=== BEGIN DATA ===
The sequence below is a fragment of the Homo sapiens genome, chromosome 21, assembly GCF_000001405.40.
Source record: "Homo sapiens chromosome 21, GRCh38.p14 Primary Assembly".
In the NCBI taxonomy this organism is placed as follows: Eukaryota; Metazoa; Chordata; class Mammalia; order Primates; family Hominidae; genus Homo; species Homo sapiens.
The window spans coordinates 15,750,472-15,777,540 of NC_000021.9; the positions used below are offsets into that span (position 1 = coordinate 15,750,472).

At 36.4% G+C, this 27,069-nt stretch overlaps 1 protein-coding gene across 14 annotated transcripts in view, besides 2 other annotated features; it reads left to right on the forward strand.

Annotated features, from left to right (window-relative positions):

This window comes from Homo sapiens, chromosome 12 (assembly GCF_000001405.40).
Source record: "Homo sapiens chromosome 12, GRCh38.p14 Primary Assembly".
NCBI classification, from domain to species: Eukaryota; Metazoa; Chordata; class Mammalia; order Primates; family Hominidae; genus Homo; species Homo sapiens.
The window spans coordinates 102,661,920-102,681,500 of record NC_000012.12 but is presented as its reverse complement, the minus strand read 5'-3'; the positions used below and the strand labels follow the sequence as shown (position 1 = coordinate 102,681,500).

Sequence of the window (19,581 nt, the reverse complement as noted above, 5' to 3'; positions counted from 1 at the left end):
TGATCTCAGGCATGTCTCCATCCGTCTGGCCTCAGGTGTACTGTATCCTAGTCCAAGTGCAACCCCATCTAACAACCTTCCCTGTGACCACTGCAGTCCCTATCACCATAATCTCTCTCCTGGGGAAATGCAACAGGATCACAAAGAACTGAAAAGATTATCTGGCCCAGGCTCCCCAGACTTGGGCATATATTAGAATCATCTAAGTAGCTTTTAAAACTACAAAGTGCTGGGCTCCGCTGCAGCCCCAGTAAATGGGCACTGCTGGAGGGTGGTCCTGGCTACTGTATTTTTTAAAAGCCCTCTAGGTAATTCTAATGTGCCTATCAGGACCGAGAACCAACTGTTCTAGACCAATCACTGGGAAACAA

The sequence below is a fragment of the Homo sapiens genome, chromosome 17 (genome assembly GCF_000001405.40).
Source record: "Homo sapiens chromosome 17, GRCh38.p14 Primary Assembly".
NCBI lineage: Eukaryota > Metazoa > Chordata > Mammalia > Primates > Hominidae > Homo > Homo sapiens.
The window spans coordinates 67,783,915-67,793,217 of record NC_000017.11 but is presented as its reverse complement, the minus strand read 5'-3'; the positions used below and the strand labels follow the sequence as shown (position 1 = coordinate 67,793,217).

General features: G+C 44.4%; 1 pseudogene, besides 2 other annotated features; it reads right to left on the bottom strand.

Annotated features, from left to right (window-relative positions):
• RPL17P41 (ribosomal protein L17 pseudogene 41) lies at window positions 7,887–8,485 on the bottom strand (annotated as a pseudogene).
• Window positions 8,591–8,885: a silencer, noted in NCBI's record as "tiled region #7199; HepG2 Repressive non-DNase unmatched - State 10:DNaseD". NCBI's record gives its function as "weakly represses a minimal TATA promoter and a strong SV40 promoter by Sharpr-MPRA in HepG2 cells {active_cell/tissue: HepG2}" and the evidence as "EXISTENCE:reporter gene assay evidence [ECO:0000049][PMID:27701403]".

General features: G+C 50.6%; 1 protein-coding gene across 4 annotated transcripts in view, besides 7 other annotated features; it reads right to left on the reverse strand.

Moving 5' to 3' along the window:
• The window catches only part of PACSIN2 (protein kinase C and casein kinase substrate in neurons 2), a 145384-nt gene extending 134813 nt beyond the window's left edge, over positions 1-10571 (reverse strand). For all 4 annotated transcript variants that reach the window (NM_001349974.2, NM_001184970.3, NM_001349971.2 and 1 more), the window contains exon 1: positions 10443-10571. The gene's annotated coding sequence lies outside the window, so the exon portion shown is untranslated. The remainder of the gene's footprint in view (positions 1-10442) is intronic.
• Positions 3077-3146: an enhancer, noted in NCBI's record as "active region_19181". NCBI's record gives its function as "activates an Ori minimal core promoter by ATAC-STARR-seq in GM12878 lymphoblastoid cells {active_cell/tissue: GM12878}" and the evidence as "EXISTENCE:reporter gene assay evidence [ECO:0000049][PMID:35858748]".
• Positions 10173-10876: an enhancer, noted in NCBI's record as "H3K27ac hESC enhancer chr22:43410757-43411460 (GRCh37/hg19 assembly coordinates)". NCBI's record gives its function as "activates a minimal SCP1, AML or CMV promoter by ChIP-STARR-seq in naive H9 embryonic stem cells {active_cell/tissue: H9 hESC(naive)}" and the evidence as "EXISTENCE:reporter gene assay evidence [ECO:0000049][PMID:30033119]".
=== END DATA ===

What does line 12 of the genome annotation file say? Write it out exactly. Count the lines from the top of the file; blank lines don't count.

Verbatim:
TGATCTCAGGCATGTCTCCATCCGTCTGGCCTCAGGTGTACTGTATCCTAGTCCAAGTGCAACCCCATCTAACAACCTTCCCTGTGACCACTGCAGTCCCTATCACCATAATCTCTCTCCTGGGGAAATGCAACAGGATCACAAAGAACTGAAAAGATTATCTGGCCCAGGCTCCCCAGACTTGGGCATATATTAGAATCATCTAAGTAGCTTTTAAAACTACAAAGTGCTGGGCTCCGCTGCAGCCCCAGTAAATGGGCACTGCTGGAGGGTGGTCCTGGCTACTGTATTTTTTAAAAGCCCTCTAGGTAATTCTAATGTGCCTATCAGGACCGAGAACCAACTGTTCTAGACCAATCACTGGGAAACAA